by Minh Thi
HA NOI — Training human resources in electronic commerce required much more time and money because it was a new area, said Tran Huu Linh, director of the Viet Nam e-Commerce and Information Technology Agency.
According to a 2011 survey conducted by the agency, which interviewed 3,000 businesses in eight cities and provinces, only 23 per cent had staff specialising in e-commerce.
Its report also indicated that a large number did not actually differentiate IT officials from e-commerce officials.
This explains why little attention had been paid to training staff in information and technology and e-commerce in most enterprises.
Bui Bao Duc, officer in charge of VTC Digital Company's sales web site, said his company assigned two technical staff untrained in e-commerce to be responsible for website development and online sales.
This situation is common in many other companies. A 2011 survey of more than 12,800 enterprises in HCM City by the Statistical Office revealed that only 9.3 per cent had staff specialising in e-commerce.
According to the e-commerce agency 2011 report on e-commerce, enterprises cited incomplete legal conditions, inadequate human resources, poor social awareness and an inconvenient business environment as obstacles to its application.
Nguyen Van Thoan, head of the Foreign Trade University's Electronic Commerce Department, said e-commerce training faced a lot of difficulties because of a lack of experts.
"Out of more than 150 schools offering e-commerce education, only a few universities such as the Foreign Trade University, the Viet Nam University of Commerce and the National Economics University, were developing e-commerce training at a relatively good level," Thoan said.
He also said that enterprise leaders did not attach importance to website development and that information and technology applications in management and production of enterprises were still limited.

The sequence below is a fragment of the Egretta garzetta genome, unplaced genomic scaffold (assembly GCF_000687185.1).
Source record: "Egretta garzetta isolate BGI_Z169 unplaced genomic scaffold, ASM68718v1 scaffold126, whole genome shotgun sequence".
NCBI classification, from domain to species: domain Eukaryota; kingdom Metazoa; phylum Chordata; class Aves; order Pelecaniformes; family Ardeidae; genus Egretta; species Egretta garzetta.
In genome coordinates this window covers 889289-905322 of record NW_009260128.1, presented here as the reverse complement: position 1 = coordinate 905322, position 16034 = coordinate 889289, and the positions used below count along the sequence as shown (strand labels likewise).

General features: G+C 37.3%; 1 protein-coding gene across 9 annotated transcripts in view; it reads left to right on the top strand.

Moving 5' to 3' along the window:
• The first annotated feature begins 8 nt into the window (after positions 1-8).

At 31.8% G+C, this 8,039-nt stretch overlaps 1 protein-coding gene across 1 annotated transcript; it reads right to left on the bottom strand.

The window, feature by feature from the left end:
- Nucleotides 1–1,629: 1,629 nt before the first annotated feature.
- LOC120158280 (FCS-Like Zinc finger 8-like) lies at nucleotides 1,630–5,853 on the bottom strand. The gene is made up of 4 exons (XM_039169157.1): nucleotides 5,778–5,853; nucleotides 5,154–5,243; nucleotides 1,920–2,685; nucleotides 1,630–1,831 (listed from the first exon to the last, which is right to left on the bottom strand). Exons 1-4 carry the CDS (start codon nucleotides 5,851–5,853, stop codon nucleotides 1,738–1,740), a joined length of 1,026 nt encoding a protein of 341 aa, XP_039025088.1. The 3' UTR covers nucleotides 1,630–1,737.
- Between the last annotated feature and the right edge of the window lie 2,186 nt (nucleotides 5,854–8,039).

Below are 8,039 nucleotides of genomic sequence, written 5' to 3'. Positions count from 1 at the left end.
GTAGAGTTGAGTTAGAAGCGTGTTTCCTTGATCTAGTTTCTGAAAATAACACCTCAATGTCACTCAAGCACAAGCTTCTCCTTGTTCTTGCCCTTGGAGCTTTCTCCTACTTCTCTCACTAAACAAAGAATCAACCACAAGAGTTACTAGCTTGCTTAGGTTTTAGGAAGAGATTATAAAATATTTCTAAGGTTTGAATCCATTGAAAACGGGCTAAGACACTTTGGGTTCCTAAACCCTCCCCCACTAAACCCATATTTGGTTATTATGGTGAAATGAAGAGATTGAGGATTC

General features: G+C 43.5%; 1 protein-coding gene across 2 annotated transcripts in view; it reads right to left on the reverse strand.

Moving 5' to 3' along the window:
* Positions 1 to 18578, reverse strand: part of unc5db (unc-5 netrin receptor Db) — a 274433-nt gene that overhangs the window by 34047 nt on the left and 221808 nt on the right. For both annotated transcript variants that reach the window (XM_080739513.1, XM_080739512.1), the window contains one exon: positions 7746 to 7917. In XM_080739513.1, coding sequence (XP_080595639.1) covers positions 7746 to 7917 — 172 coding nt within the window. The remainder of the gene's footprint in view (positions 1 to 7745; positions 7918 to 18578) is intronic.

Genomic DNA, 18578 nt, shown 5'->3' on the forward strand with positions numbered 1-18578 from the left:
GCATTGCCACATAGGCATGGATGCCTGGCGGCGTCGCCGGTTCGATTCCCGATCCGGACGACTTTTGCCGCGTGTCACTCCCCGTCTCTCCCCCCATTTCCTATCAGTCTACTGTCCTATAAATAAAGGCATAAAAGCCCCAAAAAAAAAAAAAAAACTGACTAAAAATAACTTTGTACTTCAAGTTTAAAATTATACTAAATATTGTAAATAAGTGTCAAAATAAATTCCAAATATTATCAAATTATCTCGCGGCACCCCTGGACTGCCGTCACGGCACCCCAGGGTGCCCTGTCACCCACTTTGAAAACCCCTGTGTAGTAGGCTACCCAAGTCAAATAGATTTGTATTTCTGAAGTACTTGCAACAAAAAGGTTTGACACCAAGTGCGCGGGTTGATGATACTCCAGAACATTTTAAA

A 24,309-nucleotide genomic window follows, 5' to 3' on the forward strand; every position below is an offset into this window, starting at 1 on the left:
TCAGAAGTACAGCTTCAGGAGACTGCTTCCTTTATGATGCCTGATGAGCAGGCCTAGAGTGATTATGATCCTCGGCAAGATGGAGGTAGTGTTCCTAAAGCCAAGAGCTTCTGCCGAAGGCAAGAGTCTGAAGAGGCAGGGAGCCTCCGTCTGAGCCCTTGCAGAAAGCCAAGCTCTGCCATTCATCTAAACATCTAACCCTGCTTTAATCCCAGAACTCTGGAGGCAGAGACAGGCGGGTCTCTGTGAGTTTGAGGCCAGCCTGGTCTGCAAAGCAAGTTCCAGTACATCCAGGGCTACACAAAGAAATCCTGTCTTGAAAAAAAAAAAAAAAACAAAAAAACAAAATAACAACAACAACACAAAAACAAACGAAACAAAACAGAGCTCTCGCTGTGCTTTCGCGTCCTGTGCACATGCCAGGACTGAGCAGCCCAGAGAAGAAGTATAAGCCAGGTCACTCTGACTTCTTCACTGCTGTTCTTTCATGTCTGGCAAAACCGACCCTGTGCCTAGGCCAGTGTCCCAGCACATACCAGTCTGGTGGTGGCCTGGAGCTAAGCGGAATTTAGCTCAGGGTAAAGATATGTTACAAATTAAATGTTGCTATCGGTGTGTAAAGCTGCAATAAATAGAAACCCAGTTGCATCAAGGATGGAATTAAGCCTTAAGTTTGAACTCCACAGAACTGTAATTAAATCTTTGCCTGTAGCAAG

"The few enterprises that trained good staff for e-commerce would not share their techniques as they want to keep their success a secret," he added.
Thoan said that the few experts in e-commerce were often found in enterprises leading in IT application, including banks, the aviation industry and customs.
Both Thoan and Linh said e-commerce training required a lot of investment in infrastructure and frequently updated teaching materials to keep pace with modern technologies.
Thoan said e-commerce teaching and learning required a wide range of knowledge from information and technology to business administration and commerce.
The Government's E-Commerce Development Plan for 2011-15 plans that 80 per cent of large enterprises and 45 per cent of small and medium sized enterprises will have websites with frequently updated information.
Thoan of the Foreign Trade University said the plan seemed feasible if it only meant that enterprises would have their own websites. But he added that it was impossible to find enough qualified people to frequently update websites with product information.
"Our current training capacity cannot meet society's demand," he said.
Linh of the Viet Nam e-Commerce and Information Technology Agency, however, is more optimistic about the plan's feasibility. He said the targets set were based on real figures and were within reach.
Pham Thi My Hanh, deputy head of the Viet Nam e-Commerce and Information Technology Agency's training department said it planned to organise training courses for university lecturers. — VNS